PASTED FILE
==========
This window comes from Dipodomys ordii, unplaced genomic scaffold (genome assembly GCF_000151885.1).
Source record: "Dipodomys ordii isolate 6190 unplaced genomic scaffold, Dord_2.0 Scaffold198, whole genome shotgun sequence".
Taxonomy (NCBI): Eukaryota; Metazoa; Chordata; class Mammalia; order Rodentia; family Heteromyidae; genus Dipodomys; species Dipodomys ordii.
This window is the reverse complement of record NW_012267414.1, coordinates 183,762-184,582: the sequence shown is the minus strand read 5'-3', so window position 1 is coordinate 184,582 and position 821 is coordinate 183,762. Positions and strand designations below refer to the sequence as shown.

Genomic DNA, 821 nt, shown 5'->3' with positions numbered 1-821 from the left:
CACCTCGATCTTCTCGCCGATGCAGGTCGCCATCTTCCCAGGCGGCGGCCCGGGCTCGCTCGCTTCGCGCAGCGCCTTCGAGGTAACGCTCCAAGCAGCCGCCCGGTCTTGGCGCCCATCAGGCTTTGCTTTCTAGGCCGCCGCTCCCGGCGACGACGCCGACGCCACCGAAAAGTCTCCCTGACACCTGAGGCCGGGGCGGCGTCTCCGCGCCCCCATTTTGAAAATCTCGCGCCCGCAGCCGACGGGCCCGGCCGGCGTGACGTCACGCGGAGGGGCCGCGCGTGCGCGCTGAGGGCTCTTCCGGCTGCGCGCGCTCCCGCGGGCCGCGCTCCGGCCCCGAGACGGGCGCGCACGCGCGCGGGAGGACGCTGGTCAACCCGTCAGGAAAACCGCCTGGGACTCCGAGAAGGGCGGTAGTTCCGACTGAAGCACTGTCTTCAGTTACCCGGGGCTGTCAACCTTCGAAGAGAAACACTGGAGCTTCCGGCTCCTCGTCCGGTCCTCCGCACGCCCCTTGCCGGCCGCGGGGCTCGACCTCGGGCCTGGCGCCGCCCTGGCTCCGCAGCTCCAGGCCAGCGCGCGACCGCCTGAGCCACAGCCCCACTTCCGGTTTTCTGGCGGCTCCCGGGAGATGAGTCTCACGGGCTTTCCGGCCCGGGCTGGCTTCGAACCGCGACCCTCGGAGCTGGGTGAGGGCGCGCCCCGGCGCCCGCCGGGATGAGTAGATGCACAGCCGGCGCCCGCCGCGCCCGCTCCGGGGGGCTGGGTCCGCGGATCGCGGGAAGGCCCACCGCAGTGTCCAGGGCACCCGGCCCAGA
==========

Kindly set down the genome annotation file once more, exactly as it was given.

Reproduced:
This window comes from Dipodomys ordii, unplaced genomic scaffold (genome assembly GCF_000151885.1).
Source record: "Dipodomys ordii isolate 6190 unplaced genomic scaffold, Dord_2.0 Scaffold198, whole genome shotgun sequence".
Taxonomy (NCBI): Eukaryota; Metazoa; Chordata; class Mammalia; order Rodentia; family Heteromyidae; genus Dipodomys; species Dipodomys ordii.
This window is the reverse complement of record NW_012267414.1, coordinates 183,762-184,582: the sequence shown is the minus strand read 5'-3', so window position 1 is coordinate 184,582 and position 821 is coordinate 183,762. Positions and strand designations below refer to the sequence as shown.

Genomic DNA, 821 nt, shown 5'->3' with positions numbered 1-821 from the left:
CACCTCGATCTTCTCGCCGATGCAGGTCGCCATCTTCCCAGGCGGCGGCCCGGGCTCGCTCGCTTCGCGCAGCGCCTTCGAGGTAACGCTCCAAGCAGCCGCCCGGTCTTGGCGCCCATCAGGCTTTGCTTTCTAGGCCGCCGCTCCCGGCGACGACGCCGACGCCACCGAAAAGTCTCCCTGACACCTGAGGCCGGGGCGGCGTCTCCGCGCCCCCATTTTGAAAATCTCGCGCCCGCAGCCGACGGGCCCGGCCGGCGTGACGTCACGCGGAGGGGCCGCGCGTGCGCGCTGAGGGCTCTTCCGGCTGCGCGCGCTCCCGCGGGCCGCGCTCCGGCCCCGAGACGGGCGCGCACGCGCGCGGGAGGACGCTGGTCAACCCGTCAGGAAAACCGCCTGGGACTCCGAGAAGGGCGGTAGTTCCGACTGAAGCACTGTCTTCAGTTACCCGGGGCTGTCAACCTTCGAAGAGAAACACTGGAGCTTCCGGCTCCTCGTCCGGTCCTCCGCACGCCCCTTGCCGGCCGCGGGGCTCGACCTCGGGCCTGGCGCCGCCCTGGCTCCGCAGCTCCAGGCCAGCGCGCGACCGCCTGAGCCACAGCCCCACTTCCGGTTTTCTGGCGGCTCCCGGGAGATGAGTCTCACGGGCTTTCCGGCCCGGGCTGGCTTCGAACCGCGACCCTCGGAGCTGGGTGAGGGCGCGCCCCGGCGCCCGCCGGGATGAGTAGATGCACAGCCGGCGCCCGCCGCGCCCGCTCCGGGGGGCTGGGTCCGCGGATCGCGGGAAGGCCCACCGCAGTGTCCAGGGCACCCGGCCCAGA